Video – Ireland to Portugal

A video summary of our roughly 950nm tour this summer from Cork, Ireland, to Lisbon, Portugal.
We meant to spend a little more time cruising the southern Irish coast and ideally round Fastnet Rock before heading south. However, the weather convinced us to leave right away to take advantage of the northerly winds (and to avoid the upcoming strong southerlies).
While the water remained cold all the way to Lisbon, it was clear that we were moving south as day after day we were wearing less and less layers.
While La Coruna does not look that pretty from the water, we were quickly convinced we found a hidden jewel when walking down the old town alleys with endless rows of restaurants, bars and an amazing atmosphere until late. That in combination with outstanding food and endless opportunities to visit historic sites made for a good start into the Iberian part of our tour.
Santiago de Compostella did not disappoint at all; neither did Lisbon – fantastic destinations on their own.
What surprised us was the natural beauty of the Islas Cies (a must stop for any visitor in Galicia!) as well as the atmosphere of Porto. We wish we had been able to spend more time in either location.
On the downside, the water was much colder than expected and we therefore sailed in a fair bit of fog (we never saw the Portuguese coast north of Lisbon…).

Should YouTube not play this video in your country, try this link instead: https://goo.gl/photos/94mEV21sn4vgUT1j9

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Paradise and back

It wasn’t quite paradise but Islas Cies are pretty cool.
We went ashore at about 10 in the morning and walked most of the paths for the next 5 hours and could not believe the views the islands had to offer – from perfect beaches (voted the world’s  best beach by the Guardian in 2007) via very cool forests to quite impressive views from the mountain tops to everything in between…

We walked until we could not more and  were happy to finish it all with a swim in the still pretty cold water.
While we did expect some people on the islands (we had to get a special permission to visit with our own boat upfront), we were quite surprised to see ferries drop off tourists by the truck load – it is fair to say that we were not alone out here – nevertheless, the experience was awesome and this might have been the best day of our trip yet.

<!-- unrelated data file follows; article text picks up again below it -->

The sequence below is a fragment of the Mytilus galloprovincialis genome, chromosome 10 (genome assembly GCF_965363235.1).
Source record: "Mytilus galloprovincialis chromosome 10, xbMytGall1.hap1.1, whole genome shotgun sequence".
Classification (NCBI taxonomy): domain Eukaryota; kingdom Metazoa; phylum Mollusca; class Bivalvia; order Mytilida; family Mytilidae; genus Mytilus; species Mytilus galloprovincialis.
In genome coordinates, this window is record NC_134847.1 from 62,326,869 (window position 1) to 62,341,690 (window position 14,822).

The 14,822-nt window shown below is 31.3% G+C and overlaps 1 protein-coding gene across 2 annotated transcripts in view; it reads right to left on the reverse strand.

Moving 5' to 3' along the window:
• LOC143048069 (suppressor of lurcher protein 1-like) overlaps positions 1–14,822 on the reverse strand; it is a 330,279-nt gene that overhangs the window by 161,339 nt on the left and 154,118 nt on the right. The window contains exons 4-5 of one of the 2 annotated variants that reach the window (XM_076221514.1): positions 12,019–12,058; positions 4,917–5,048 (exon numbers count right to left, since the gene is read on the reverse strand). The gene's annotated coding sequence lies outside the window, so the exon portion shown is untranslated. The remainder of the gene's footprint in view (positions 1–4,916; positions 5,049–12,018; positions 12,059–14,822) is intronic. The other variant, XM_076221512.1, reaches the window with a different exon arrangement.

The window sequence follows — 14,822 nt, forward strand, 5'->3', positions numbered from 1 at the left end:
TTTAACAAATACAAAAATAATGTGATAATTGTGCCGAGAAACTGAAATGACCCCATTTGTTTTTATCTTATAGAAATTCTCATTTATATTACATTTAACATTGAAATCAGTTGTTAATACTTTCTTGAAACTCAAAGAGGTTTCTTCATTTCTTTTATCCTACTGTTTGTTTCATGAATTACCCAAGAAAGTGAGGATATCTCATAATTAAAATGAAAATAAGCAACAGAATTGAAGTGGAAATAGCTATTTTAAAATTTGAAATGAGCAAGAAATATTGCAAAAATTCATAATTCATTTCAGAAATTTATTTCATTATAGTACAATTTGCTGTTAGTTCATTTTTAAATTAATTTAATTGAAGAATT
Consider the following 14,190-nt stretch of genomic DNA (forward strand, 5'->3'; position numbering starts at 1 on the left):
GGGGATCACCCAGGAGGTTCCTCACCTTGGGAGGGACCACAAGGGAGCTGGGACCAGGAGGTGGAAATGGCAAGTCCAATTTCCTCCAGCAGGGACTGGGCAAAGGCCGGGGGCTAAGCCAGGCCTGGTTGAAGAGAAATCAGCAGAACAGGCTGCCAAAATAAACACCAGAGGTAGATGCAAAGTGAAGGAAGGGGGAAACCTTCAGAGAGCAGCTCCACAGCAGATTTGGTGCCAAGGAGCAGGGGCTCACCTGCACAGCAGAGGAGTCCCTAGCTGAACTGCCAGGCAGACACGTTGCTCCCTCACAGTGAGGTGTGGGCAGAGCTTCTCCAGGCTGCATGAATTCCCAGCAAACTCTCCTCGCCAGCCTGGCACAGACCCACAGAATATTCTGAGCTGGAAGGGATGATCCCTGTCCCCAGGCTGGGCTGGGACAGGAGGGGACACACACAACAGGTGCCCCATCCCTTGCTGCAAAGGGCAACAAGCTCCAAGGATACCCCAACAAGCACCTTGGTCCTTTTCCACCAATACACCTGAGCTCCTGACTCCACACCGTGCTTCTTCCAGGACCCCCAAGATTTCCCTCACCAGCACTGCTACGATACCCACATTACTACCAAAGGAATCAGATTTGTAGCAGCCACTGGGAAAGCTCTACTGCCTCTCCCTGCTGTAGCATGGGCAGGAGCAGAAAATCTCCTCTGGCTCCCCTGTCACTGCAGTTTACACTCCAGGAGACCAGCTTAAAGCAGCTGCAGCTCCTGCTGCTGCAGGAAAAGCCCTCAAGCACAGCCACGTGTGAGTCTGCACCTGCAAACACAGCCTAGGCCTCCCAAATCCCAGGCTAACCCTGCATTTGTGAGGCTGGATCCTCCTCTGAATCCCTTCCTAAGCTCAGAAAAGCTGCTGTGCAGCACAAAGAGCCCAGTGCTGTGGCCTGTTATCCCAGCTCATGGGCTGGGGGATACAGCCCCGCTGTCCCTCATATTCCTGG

We then moved on to Baiona, were we not only had our first Med-mooring experience and dolphins in the harbor, but also saw the replica of one of Columbus’ ships who had sailed back here on one of his explorations.

We also had dinner, but it wouldn’t quite make today’s blog post. The icecream afterwards, on the other hand, should – it was simply outstanding…

We can tell we are back to civilization as people speak English again and prices are going up.

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And it keeps on getting better

When we changed our plans yesterday, we were not so sure that the detour to Muros was a good idea. In hindsight, it
was a very good one.
Not only did we meet super-friendly Pedro (and his colleague that spoke English extremely well), enjoyed walking the narrow streets, taking in amazing vistas of the mountains, the ria and the fish farms, but also decided this morning to walk 5km to the beach and lagune. And what a walk it was; winding roads overlooking the ocean, small villages and the bouquet of the wild woods along the way – with quite a reward at the end, an extremely picturesque lagone, Lagoa de Luro, in combination with very large sand dunes, an endless beach with huge breaking waves, framed by mountains on either side.
Not too bad for a start.
We got back to the marina by noon, had a quick shower and moved on. As predicted, the wind filled in, we set our sails and sailed along an impressive landscape.
What made this sail even more remarkable was not only the dark blue sky, but the 10-14 feet rolling swell. It was breathtaking to see these waves hit the rocks we navigated around and listen to the thunder when they exploded – very nice.
As we bore off the last point, we changed to the gennaker and had a very nice broad reach in monster waves towards Islas Cies. The usual firedrill takedown (the wind had significantly increased by then) was followed by a search for a good anchorage. We found one (a little rolly but still quite nice) and had a nice seafood meal, lots of salad and a mango desert.
We are still not tired of the Rioja and our Spanish is improving with each bottle – Ai Caramba 😉

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